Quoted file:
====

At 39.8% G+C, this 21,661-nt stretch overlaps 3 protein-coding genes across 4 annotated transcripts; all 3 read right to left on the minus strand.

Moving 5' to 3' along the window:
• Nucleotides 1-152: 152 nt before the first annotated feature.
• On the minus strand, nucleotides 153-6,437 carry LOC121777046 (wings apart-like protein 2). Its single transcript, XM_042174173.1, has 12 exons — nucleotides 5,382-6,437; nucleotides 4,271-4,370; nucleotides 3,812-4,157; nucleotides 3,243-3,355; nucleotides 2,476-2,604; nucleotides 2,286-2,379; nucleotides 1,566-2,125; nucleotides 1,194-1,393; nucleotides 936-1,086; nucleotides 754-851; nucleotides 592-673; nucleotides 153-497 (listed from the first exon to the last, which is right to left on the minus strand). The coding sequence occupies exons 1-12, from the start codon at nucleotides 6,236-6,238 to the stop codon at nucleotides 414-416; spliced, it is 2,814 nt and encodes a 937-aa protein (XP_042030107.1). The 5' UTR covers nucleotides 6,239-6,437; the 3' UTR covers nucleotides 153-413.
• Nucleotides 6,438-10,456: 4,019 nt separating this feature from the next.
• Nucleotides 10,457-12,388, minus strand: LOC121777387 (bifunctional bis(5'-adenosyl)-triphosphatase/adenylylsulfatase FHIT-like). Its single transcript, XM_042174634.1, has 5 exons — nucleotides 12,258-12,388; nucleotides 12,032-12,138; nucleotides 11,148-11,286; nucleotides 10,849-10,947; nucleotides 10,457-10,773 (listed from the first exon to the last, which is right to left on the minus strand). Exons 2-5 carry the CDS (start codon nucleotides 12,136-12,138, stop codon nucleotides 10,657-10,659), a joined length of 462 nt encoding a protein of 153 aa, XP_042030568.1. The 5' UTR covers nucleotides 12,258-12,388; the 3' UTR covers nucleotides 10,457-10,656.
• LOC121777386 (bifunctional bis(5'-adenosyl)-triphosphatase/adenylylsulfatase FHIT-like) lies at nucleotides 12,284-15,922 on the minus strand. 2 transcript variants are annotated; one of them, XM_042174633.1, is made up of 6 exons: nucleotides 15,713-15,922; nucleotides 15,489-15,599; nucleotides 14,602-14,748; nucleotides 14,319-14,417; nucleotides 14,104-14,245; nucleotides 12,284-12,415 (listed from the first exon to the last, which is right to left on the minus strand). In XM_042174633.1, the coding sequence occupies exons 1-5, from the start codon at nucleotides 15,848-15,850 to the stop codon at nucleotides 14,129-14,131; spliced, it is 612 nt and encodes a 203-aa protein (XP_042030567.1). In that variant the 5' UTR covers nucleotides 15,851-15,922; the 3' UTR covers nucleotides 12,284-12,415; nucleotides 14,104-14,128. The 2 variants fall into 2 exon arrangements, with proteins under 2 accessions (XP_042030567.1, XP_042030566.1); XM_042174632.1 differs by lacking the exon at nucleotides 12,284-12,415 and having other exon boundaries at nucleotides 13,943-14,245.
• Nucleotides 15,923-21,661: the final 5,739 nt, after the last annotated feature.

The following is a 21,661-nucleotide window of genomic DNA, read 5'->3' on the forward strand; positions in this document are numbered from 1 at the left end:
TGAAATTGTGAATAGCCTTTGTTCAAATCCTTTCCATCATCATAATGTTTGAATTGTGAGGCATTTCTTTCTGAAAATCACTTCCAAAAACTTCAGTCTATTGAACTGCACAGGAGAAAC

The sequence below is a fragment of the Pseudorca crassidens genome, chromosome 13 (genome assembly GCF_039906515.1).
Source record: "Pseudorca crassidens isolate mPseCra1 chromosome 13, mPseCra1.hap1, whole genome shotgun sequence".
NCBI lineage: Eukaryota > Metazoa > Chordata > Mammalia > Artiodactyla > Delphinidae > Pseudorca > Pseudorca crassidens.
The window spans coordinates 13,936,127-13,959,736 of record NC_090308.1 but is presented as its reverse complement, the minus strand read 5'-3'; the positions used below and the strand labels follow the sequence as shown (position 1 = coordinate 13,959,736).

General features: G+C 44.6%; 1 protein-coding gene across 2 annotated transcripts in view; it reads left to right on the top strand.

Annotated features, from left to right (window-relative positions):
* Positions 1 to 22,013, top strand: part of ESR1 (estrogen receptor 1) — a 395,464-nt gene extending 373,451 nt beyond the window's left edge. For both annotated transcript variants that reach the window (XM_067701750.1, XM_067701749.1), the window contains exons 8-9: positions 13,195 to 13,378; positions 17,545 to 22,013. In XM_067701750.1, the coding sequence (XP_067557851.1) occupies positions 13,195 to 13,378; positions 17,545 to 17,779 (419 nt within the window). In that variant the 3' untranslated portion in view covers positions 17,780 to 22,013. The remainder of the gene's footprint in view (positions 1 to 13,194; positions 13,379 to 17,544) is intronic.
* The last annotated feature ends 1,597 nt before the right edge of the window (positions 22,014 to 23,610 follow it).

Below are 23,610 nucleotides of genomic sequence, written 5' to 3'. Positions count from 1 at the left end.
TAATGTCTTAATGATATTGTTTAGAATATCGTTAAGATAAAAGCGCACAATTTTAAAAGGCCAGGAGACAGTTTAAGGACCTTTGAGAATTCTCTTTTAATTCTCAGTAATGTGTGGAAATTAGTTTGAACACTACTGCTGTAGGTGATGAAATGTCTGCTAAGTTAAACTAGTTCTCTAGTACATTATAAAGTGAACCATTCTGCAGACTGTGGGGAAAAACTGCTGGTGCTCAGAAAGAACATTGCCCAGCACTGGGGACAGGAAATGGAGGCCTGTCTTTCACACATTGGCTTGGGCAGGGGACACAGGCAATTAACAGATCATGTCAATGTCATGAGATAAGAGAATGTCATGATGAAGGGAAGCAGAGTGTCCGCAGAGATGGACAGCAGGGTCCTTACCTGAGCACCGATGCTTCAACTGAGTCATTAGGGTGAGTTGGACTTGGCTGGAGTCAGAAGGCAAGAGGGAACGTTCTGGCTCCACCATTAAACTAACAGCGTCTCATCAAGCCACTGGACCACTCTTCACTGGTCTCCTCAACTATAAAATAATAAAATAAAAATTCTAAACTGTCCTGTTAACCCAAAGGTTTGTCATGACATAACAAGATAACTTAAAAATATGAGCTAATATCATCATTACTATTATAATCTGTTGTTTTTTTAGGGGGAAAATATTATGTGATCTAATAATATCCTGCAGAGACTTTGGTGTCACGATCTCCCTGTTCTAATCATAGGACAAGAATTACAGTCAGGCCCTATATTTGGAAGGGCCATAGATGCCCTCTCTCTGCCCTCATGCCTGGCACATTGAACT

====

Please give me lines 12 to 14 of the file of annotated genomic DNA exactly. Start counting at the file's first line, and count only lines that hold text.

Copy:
Source record: "Pseudorca crassidens isolate mPseCra1 chromosome 13, mPseCra1.hap1, whole genome shotgun sequence".
NCBI lineage: Eukaryota > Metazoa > Chordata > Mammalia > Artiodactyla > Delphinidae > Pseudorca > Pseudorca crassidens.
The window spans coordinates 13,936,127-13,959,736 of record NC_090308.1 but is presented as its reverse complement, the minus strand read 5'-3'; the positions used below and the strand labels follow the sequence as shown (position 1 = coordinate 13,959,736).